Once Smuts realized that he still had men out in the field, he ordered the 8/South African Infantry and No. 9 Field Battery to rush forward from Taveta. This activity precipitated the German retreat from the two hills.
Although the British had succeeded in occupying the Reata and Latema Hills and clearing the way for the push into German East Africa, this was just the beginning of a prolonged pursuit of the enemy that continued for hundreds of miles through German East Africa into Portuguese East Africa and didn’t end until after the signing of the armistice.
The Silver Drums in memory of the 143 ranks of the Band Service who lost their lives in the Great War were paid for by voluntary subscriptions from all ranks of the Royal Naval School of Music and were dedicated in Eastney on the 5th March 1921.
'In Memory of the one hundred and forty-three WOs, NCOs and men of the RM Band Service who lost their lives in the Great War, 1914-1918, whilst serving in the following ships and theatres of war:
HMS Bulwark; HMS Monmouth; HMS Inflexible; HMS Lion; HMS Natal; HMS Invincible; HMS Indefatigable; HMS Queen Mary; HMS Cornwallis; HMS Vanguard; HMS Glory; HMS Monarch; HMS Carnarvon; HMS Caesar; HMS Princess Royal; HMS Britannia; HMS Conqueror; Drake Battn, RND Gallipoli; West African Frontier Force. Presented by voluntary subscriptions from their comrades'
A rededication of the drums was conducted by the Royal Marines Band on 5th March 2021.
Operation Claymore was a British commando raid on the Norwegian Lofoten Islands during the Second World War. The Lofoten Islands were an important centre for the production of fish oil and glycerine, used in the German war economy.
The landings were carried out on 4 March 1941, by the men of No. 3 Commando, No. 4 Commando, a Royal Engineers section and 52 men from the Norwegian Independent Company 1.
Supported by the 6th Destroyer Flotilla and two troop transports of the Royal Navy, the force made an unopposed landing and generally continued to meet no opposition.
The original plan was to avoid contact with German forces and inflict the maximum of damage to German-controlled industry. They achieved their objective of destroying fish oil factories and some 3,600 t (3,500 long tons) of oil and glycerine.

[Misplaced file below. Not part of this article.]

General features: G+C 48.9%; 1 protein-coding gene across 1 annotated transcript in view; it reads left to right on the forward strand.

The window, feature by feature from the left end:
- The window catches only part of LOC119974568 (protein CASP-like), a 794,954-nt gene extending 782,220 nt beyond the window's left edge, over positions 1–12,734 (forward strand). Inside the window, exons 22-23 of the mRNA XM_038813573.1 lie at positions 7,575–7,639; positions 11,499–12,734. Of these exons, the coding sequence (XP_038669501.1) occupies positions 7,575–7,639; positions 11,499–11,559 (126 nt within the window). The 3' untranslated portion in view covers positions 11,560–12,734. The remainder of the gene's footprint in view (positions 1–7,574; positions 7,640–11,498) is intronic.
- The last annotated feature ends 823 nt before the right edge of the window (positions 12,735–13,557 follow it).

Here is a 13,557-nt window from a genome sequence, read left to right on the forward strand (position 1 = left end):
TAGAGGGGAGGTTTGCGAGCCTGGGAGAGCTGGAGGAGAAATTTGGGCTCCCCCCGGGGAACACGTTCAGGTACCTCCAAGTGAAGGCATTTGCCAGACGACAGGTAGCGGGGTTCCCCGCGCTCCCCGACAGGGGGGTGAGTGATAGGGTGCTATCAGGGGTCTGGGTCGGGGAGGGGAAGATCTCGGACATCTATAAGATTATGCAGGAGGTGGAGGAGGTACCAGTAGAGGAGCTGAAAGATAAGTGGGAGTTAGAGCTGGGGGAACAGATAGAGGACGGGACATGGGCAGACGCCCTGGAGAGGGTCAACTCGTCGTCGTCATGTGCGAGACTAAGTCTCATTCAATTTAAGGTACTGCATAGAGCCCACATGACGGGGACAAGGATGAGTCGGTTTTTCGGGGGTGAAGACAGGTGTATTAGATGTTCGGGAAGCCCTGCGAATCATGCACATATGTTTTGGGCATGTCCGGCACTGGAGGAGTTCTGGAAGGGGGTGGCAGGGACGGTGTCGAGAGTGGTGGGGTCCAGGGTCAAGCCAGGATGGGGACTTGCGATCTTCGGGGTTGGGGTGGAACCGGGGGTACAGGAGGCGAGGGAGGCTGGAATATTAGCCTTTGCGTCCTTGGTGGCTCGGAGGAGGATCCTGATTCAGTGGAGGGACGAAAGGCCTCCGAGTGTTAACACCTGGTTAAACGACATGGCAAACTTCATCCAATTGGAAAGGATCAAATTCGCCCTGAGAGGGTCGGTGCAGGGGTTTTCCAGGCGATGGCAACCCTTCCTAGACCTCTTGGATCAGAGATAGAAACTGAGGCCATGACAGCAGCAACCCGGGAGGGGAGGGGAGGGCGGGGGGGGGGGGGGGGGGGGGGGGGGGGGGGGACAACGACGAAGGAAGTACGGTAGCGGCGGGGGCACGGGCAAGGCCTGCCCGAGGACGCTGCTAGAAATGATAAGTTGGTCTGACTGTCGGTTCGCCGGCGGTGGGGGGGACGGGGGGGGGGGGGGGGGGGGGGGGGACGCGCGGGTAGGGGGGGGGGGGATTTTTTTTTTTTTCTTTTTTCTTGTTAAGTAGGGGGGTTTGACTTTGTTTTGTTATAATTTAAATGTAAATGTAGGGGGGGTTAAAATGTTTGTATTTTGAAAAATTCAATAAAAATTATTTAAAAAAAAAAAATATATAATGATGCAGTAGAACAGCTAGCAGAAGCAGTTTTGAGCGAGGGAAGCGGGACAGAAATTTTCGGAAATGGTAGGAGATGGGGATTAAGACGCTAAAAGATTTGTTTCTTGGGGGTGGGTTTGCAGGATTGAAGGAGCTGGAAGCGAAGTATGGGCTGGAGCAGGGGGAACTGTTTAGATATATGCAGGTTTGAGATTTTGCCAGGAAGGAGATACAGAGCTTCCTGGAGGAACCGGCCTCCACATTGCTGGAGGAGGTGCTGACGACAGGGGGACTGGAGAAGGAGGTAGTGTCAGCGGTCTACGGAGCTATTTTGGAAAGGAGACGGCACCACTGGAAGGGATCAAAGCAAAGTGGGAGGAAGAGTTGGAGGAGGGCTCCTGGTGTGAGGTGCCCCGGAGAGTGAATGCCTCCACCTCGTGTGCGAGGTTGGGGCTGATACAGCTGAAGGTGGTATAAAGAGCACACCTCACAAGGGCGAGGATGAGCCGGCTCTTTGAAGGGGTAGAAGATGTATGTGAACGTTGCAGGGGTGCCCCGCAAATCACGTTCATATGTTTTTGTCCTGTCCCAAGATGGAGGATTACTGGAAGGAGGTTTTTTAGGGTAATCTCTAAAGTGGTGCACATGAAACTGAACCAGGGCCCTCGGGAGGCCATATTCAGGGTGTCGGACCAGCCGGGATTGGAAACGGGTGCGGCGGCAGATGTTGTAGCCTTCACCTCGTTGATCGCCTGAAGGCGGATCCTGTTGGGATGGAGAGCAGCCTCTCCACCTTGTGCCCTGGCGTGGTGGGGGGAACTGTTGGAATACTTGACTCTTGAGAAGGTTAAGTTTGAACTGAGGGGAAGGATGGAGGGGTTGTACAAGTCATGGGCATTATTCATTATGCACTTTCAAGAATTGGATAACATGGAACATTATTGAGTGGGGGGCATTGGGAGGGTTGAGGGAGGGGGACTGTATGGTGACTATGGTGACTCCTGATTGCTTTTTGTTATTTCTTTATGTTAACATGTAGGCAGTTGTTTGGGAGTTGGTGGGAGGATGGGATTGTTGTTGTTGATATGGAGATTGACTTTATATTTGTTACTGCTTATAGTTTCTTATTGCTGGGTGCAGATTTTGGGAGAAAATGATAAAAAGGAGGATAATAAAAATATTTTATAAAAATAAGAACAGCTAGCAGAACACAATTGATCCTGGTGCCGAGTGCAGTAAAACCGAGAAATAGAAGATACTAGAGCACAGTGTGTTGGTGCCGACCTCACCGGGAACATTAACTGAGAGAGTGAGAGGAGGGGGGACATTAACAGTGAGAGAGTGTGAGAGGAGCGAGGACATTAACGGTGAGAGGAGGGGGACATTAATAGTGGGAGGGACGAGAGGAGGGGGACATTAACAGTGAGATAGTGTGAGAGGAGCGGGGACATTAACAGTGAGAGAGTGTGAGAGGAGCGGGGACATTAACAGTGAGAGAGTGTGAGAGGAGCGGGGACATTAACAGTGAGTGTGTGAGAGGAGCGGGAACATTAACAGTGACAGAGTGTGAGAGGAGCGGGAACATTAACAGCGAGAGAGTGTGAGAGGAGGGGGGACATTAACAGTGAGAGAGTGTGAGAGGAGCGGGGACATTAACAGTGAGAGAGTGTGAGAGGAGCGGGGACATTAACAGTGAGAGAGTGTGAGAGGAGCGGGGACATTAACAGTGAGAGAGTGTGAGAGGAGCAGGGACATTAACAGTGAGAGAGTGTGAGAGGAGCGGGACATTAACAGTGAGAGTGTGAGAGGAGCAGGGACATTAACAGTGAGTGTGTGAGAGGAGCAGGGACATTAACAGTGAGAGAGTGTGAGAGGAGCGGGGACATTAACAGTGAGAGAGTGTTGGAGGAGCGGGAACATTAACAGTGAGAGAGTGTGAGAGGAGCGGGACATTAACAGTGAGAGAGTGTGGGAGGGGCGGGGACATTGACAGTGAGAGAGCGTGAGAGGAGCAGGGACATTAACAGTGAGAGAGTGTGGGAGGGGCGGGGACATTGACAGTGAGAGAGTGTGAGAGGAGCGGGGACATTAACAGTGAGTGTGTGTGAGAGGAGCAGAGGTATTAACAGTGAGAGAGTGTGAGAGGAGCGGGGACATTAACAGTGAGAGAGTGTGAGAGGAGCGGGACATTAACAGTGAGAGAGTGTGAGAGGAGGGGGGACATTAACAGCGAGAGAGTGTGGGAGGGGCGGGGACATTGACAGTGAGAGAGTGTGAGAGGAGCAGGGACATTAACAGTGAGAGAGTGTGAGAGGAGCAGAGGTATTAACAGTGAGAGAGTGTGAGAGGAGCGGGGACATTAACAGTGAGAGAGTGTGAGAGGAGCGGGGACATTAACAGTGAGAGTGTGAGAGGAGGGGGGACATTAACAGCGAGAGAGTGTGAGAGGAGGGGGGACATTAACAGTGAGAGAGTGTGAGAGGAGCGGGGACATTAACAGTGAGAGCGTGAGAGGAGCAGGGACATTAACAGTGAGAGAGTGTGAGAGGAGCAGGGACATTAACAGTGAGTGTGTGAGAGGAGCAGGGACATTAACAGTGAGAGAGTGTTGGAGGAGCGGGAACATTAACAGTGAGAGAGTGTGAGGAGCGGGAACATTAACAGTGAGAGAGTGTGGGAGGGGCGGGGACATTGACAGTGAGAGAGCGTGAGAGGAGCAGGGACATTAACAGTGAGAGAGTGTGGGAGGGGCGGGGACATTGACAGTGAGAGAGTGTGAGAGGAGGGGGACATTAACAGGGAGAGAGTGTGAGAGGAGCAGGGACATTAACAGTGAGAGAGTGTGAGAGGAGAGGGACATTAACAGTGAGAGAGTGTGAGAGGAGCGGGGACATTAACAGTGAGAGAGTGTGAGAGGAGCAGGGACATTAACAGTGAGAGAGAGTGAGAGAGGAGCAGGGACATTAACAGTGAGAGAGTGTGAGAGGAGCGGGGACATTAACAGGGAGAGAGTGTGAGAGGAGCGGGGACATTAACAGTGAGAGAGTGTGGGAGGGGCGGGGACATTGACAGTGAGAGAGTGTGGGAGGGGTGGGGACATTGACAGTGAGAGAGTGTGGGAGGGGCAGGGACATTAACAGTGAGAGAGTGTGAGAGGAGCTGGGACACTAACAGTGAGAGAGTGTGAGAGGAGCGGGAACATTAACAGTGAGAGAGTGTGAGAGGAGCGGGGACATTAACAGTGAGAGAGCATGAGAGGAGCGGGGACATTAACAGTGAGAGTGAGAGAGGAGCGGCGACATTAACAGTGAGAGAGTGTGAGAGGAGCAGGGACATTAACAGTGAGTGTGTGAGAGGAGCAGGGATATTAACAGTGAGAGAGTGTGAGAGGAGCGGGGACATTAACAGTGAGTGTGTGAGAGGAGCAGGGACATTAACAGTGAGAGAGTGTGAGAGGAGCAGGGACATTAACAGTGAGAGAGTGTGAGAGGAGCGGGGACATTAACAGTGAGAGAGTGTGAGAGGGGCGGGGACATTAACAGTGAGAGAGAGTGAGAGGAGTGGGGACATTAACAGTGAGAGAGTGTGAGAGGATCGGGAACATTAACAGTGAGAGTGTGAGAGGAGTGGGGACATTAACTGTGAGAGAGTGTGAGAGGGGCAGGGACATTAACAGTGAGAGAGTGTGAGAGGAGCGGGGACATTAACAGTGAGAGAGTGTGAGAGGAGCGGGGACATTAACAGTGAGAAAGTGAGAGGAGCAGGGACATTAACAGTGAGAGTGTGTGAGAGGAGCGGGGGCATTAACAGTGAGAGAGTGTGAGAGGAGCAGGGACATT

The British experienced only one accident; an officer injuring himself in the thigh with his own revolver[ and returned with some 228 German prisoners, 314 loyal Norwegian volunteers and a number of Quisling regime collaborators.
Through naval gunfire and demolition parties, 18,000 tons of shipping were sunk. Perhaps the most significant outcome of the raid was the capture of a set of rotor wheels for an Enigma machine and its code books from the German armed trawler Krebs. German naval codes could be read at Bletchley Park, providing the intelligence needed to allow Allied convoys to avoid U-boat concentrations.
Lieutenant R L Wills sent a telegram to one, A Hitler of Berlin, from the telegraph office at Stamsund. "You said in your last speech, German troops would meet the British wherever they landed. Where are your troops?"
Lord Lovat and some of his men took a bus to a nearby seaplane base. The commander of the base later complained about the "unwarlike" behaviour of the Commandos and undertook to report accordingly to the Fuhrer!
In the aftermath, the evaluation of the operation differed, with the British, especially Winston Churchill and the Special Operations Executive, deeming it a success. In the eyes of the British the main value of such actions was to tie up large German forces on occupation duties in Norway.
Martin Linge and the other Norwegians involved were more doubtful of the value of such raids against the Norwegian coast but were not told of the value of the seized cryptographic information. Following Operation Claymore, the Norwegian special operations unit Norwegian Independent Company 1 was established for operations in Norway.
You said in your last speech, German troops would meet the British wherever they landed. Where are your troops?
Lieutenant R L Wills sent a telegram to one, A Hitler of Berlin, from the telegraph office at Stamsund.
The Battle of Abukir of 8 March 1801 was the second pitched battle of the French campaign in Egypt and Syria to be fought at Abu Qir on the Mediterranean coast, near the Nile Delta.
The landing of the British expeditionary force under Sir Ralph Abercromby was intended to defeat or drive out an estimated 21,000 remaining troops of Napoleon's ill-fated invasion of Egypt. The fleet commanded by Baron Keith included seven ships of the line, five frigates and a dozen armed corvettes. With the troop transports, it was delayed in the bay for several days by strong gales and heavy seas before disembarkation could proceed.
Under General Friant, some 2000 French troops and ten field guns in high positions took a heavy toll of a large British force disembarking from a task-force fleet in boats, each carrying 50 men to be landed on the beach. The British then rushed and overwhelmed the defenders with fixed bayonets and secured the position, enabling an orderly landing of the remainder of their 17,500-strong army and its equipment. The skirmish was a prelude to the Battle of Alexandria and resulted in British losses of 730 killed and wounded or missing. The French withdrew, losing at least 300 dead or wounded and eight pieces of cannon.[
The Royal Marines detachments of about 30 ships were formed into a battalion of just over 600 strong (all ranks), and landed on the Saturday 12th March.
This battalion was attached to the 3rd Brigade under Lord Cavan. on the 13th the British advanced in two lines with the object of turning the French Flank.
The Marines owing to their too great eagerness to get to close quarters with the enemy, suffered severe loss. Both officers and men greatly distinguished themselves, and charged the French so repeatedly and with such determination and gallantry that they earned for themselves the cognomen of “The Bulldogs of the Army”.